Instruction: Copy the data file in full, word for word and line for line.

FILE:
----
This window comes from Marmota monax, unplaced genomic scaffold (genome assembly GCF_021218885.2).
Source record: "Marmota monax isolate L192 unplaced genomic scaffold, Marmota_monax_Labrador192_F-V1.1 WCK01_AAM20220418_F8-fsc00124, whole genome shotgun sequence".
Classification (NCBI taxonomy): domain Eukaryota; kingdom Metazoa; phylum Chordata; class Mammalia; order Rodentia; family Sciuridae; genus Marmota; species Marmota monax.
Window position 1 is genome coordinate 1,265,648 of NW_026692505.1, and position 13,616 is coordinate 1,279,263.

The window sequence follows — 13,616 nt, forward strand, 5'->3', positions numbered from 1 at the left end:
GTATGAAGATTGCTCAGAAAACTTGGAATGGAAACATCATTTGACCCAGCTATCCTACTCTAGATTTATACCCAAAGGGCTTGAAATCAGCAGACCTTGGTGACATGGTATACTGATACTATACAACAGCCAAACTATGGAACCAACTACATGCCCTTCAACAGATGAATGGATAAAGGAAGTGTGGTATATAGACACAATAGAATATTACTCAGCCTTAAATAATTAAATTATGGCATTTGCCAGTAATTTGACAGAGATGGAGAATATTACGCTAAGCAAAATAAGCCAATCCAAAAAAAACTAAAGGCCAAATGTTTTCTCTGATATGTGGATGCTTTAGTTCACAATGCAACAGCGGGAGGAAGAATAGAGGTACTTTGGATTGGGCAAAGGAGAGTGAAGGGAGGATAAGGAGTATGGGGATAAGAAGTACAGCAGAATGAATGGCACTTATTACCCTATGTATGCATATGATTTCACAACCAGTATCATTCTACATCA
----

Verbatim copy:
This window comes from Marmota monax, unplaced genomic scaffold (genome assembly GCF_021218885.2).
Source record: "Marmota monax isolate L192 unplaced genomic scaffold, Marmota_monax_Labrador192_F-V1.1 WCK01_AAM20220418_F8-fsc00124, whole genome shotgun sequence".
Classification (NCBI taxonomy): domain Eukaryota; kingdom Metazoa; phylum Chordata; class Mammalia; order Rodentia; family Sciuridae; genus Marmota; species Marmota monax.
Window position 1 is genome coordinate 1,265,648 of NW_026692505.1, and position 13,616 is coordinate 1,279,263.

The window sequence follows — 13,616 nt, forward strand, 5'->3', positions numbered from 1 at the left end:
GTATGAAGATTGCTCAGAAAACTTGGAATGGAAACATCATTTGACCCAGCTATCCTACTCTAGATTTATACCCAAAGGGCTTGAAATCAGCAGACCTTGGTGACATGGTATACTGATACTATACAACAGCCAAACTATGGAACCAACTACATGCCCTTCAACAGATGAATGGATAAAGGAAGTGTGGTATATAGACACAATAGAATATTACTCAGCCTTAAATAATTAAATTATGGCATTTGCCAGTAATTTGACAGAGATGGAGAATATTACGCTAAGCAAAATAAGCCAATCCAAAAAAAACTAAAGGCCAAATGTTTTCTCTGATATGTGGATGCTTTAGTTCACAATGCAACAGCGGGAGGAAGAATAGAGGTACTTTGGATTGGGCAAAGGAGAGTGAAGGGAGGATAAGGAGTATGGGGATAAGAAGTACAGCAGAATGAATGGCACTTATTACCCTATGTATGCATATGATTTCACAACCAGTATCATTCTACATCA